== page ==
Spike's greatest asset was his audacity. He'd launch a shot from a foot inside the halfcourt logo because he could do that. Once he hit such a shot and then did the Sam Cassell big balls dance; if Cassell didn't have full ownership of that move, it could've been Spike's most fitting signature. One of his greatest highlights started by accident and ended with him acting like that was the plan all along:
Despite the above, Spike appeared in constant control. He'd dribble donuts through a defense until an opportunity presented itself. He'd find that extra half-foot of space required to get off his patented one-handed granny layup. He'd leave the center no choice but to respect that damn granny layup and commit a moment before Spike would drop a deft pass to the man the center had left all alone. He'd pick your pocket or your passing lane, then lead a highlight-worthy fast break. He'd weave through the defense and dish off a pass to a player he couldn't possibly have seen:
And, yes, Spike did the proverbial gritty stuff. In his second-to-last game, a rote blowout of Houston Baptist, he didn't hesitate to lay out for a loose ball—as he'd done so many times before—landing on two bad hips that were in even worse shape than we thought. The whole team ran over to pick him up. He shook it off as if it was nothing, then gave us one last spectacular play:
When Spike was on the court, odds were he'd put a smile on your face. He was just as likely to do so off the court:
If there's a player that embodies why we watch the college game, it's Spike Albrecht. While his career ended too soon, it contained more than we ever could've imagined.
"DARK DAYS," PUP
August. Thrice-accursed August.
Back when I had a commute and a job that didn't have anything to do with Michigan football, there was a feeling that hit me at some point in August. An unseasonably cool day might set it off. The sound of a light plane trundling along. An unbidden memory. A random association. Anything.
You probably know it, or at least remember it. For college football fans who get 11 12 maybe 13 days a year of the most important thing in the world it was the feeling of cresting the last dune and seeing a glittering city on the horizon.
Only college football makes you wait so, so long. The NFL has been in swing for a couple weeks now and will go until February. Also, it is the NFL: the Dave Brandon of sports. Most other sports barely have offseasons. There is nothing more irritating than the baseball reporter exclaiming "pitchers and catchers report!" thirty seconds after the World Series ends. Baseball would like some space. Baseball cannot breathe, baseball fans. Baseball would like to see other fans, but baseball is stuck with you because it is baseball.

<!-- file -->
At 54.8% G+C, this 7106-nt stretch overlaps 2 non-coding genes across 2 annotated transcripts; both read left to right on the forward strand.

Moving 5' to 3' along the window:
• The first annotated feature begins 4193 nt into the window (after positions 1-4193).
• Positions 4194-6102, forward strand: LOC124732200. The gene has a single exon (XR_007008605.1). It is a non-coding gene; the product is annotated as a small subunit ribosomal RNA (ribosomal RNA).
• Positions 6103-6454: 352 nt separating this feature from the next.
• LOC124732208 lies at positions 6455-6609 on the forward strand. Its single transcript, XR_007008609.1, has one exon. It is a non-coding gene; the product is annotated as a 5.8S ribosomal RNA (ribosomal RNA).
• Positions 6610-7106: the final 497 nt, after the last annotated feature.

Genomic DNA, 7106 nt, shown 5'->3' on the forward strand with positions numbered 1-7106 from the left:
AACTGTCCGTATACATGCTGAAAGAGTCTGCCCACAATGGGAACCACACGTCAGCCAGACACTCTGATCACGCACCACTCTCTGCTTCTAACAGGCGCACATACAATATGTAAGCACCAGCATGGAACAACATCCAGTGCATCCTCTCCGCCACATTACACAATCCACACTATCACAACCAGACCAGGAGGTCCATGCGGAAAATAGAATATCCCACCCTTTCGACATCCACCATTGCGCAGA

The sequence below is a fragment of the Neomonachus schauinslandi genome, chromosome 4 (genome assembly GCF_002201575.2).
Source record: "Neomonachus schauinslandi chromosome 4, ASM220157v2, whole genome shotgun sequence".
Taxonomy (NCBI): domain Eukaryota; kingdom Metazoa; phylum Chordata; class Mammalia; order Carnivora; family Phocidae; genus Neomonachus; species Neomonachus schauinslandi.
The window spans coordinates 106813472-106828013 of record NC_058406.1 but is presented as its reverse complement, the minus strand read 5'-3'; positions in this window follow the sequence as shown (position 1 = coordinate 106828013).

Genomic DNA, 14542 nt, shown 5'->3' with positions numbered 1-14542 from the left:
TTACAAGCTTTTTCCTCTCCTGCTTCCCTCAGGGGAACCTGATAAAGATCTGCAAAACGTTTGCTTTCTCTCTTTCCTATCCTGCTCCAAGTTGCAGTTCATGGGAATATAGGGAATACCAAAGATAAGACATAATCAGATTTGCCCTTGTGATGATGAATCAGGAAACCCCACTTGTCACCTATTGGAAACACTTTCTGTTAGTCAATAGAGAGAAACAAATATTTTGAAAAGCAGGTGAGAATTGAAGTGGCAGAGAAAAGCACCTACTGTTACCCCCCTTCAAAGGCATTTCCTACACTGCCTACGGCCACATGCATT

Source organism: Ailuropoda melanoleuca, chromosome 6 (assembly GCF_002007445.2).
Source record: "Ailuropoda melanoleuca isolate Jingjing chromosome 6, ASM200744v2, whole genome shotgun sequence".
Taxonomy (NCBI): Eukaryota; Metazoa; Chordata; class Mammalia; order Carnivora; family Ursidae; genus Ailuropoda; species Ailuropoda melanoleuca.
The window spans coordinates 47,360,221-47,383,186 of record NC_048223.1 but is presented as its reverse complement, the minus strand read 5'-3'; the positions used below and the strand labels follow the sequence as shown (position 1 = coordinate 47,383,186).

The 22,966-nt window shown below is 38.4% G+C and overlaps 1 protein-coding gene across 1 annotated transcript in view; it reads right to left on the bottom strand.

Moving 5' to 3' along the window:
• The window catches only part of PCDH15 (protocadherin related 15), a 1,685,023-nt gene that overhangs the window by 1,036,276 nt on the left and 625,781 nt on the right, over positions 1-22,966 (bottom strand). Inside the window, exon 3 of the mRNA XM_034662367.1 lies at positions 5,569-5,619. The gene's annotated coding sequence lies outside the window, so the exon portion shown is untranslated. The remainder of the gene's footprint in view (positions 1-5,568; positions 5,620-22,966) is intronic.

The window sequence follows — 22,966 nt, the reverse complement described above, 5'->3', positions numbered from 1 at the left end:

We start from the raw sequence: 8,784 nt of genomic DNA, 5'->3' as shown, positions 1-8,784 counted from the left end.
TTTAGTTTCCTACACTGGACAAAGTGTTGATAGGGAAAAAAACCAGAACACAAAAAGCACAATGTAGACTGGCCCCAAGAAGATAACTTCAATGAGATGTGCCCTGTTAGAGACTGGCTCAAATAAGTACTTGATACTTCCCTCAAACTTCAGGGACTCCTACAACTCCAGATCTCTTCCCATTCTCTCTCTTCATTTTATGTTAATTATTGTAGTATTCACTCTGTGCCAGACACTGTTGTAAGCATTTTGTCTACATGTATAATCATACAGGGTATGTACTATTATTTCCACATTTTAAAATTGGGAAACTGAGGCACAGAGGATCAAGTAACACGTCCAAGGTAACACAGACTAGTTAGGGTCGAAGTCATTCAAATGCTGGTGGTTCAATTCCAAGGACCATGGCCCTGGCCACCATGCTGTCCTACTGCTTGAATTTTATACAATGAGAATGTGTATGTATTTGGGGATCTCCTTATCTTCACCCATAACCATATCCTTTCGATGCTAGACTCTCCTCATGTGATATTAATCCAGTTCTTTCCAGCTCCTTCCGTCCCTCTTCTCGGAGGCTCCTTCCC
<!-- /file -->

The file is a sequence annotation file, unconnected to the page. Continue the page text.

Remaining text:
College football annihilates you and leaves you. Then it comes back.
When that feeling hit me I wanted to fast-forward through the nothingness of thrice-accursed August and get back to living. Since this proved impossible I turned to the next best thing: my Michigan Marching Band CD, A Saturday Tradition. (At this point in time, CDs were conveniently small places to put music. Millennials may recognize them as "coasters.")
I kept it in my car, and when that feeling hit me I put it in for my morning commute and turned it up as loud as my janky old-school Jeep Cherokee would go without turning the music into blaring smears. This was not that loud. Most of the time I'd skip back to the entry cadence after Hawaiian War Chant in an effort to maximize the ROCK METALLLLL in my veins.
At one point the AC broke on the Cherokee for the same reason the last lemming jumps off the cliff. I had to blaze my way to Novi with the windows rolled down precisely enough to churn hot air around the car without blowing my face off… while I had that feeling. So the janky speakers in my janky car were literally turned as far up as possible to mitigate the wind noise. I started slamming the roof of the car with my palm at some point. Probably Temptation. I couldn't type very well that day.
"Pitchers and catchers report." Cumong man.
That feeling left me. As much as you try to insulate yourself from the changes wrought by turning Michigan football into your job, when you have a 50k word deadline in late August every year the start of the season ceases to be something you would like to fast forward to. Precious, precious August. Each day a treasure.
It did not help that about as soon as I stopped having a commute (they said "you don't seem to be working very much"; I said "thank you for taking so long to notice") Michigan started beating anticipation for the season out of its fans. This was a gradual process, of course, but I thought Michigan might go 8-5 in the first year of Rodriguez and I don't think I've predicted double-digit wins since. Michigan has generally underachieved even the modest expectations placed upon it. Denard and the Sugar Bowl year provided a momentary respite; the overall mood of Michigan fans has been on a steady downward trend since Football Armageddon. Since the day Bo died.
By the time 2013 happened things were already balanced on a knife edge, and there was no question which direction they went after. Last year's Story is blunt: